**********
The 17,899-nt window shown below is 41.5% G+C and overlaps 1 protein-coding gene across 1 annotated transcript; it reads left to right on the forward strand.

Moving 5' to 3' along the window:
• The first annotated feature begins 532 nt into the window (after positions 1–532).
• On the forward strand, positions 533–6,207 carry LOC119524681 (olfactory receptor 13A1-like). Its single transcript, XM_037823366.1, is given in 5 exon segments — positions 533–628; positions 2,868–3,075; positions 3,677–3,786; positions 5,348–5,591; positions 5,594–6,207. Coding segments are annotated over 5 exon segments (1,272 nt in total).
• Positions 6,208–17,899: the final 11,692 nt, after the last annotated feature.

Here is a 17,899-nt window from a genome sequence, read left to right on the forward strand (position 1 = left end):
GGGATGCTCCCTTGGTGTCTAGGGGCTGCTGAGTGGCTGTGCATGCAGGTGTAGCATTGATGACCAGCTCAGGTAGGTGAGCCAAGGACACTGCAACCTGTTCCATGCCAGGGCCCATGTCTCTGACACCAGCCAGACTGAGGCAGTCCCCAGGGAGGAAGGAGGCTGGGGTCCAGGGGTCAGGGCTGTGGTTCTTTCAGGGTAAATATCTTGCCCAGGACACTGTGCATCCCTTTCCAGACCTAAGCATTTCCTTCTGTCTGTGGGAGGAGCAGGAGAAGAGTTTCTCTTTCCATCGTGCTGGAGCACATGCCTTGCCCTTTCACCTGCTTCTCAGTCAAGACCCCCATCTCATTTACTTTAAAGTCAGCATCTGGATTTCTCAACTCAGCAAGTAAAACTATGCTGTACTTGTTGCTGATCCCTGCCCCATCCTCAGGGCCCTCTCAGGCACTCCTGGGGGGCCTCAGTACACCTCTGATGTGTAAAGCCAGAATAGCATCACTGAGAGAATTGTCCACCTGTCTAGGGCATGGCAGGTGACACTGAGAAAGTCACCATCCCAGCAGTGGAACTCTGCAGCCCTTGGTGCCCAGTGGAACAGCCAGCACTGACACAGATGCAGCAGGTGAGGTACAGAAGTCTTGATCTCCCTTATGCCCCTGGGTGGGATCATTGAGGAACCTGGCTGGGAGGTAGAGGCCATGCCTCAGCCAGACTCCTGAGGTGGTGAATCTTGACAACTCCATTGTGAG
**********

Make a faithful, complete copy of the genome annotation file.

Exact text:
The 17,899-nt window shown below is 41.5% G+C and overlaps 1 protein-coding gene across 1 annotated transcript; it reads left to right on the forward strand.

Moving 5' to 3' along the window:
• The first annotated feature begins 532 nt into the window (after positions 1–532).
• On the forward strand, positions 533–6,207 carry LOC119524681 (olfactory receptor 13A1-like). Its single transcript, XM_037823366.1, is given in 5 exon segments — positions 533–628; positions 2,868–3,075; positions 3,677–3,786; positions 5,348–5,591; positions 5,594–6,207. Coding segments are annotated over 5 exon segments (1,272 nt in total).
• Positions 6,208–17,899: the final 11,692 nt, after the last annotated feature.

Here is a 17,899-nt window from a genome sequence, read left to right on the forward strand (position 1 = left end):
GGGATGCTCCCTTGGTGTCTAGGGGCTGCTGAGTGGCTGTGCATGCAGGTGTAGCATTGATGACCAGCTCAGGTAGGTGAGCCAAGGACACTGCAACCTGTTCCATGCCAGGGCCCATGTCTCTGACACCAGCCAGACTGAGGCAGTCCCCAGGGAGGAAGGAGGCTGGGGTCCAGGGGTCAGGGCTGTGGTTCTTTCAGGGTAAATATCTTGCCCAGGACACTGTGCATCCCTTTCCAGACCTAAGCATTTCCTTCTGTCTGTGGGAGGAGCAGGAGAAGAGTTTCTCTTTCCATCGTGCTGGAGCACATGCCTTGCCCTTTCACCTGCTTCTCAGTCAAGACCCCCATCTCATTTACTTTAAAGTCAGCATCTGGATTTCTCAACTCAGCAAGTAAAACTATGCTGTACTTGTTGCTGATCCCTGCCCCATCCTCAGGGCCCTCTCAGGCACTCCTGGGGGGCCTCAGTACACCTCTGATGTGTAAAGCCAGAATAGCATCACTGAGAGAATTGTCCACCTGTCTAGGGCATGGCAGGTGACACTGAGAAAGTCACCATCCCAGCAGTGGAACTCTGCAGCCCTTGGTGCCCAGTGGAACAGCCAGCACTGACACAGATGCAGCAGGTGAGGTACAGAAGTCTTGATCTCCCTTATGCCCCTGGGTGGGATCATTGAGGAACCTGGCTGGGAGGTAGAGGCCATGCCTCAGCCAGACTCCTGAGGTGGTGAATCTTGACAACTCCATTGTGAG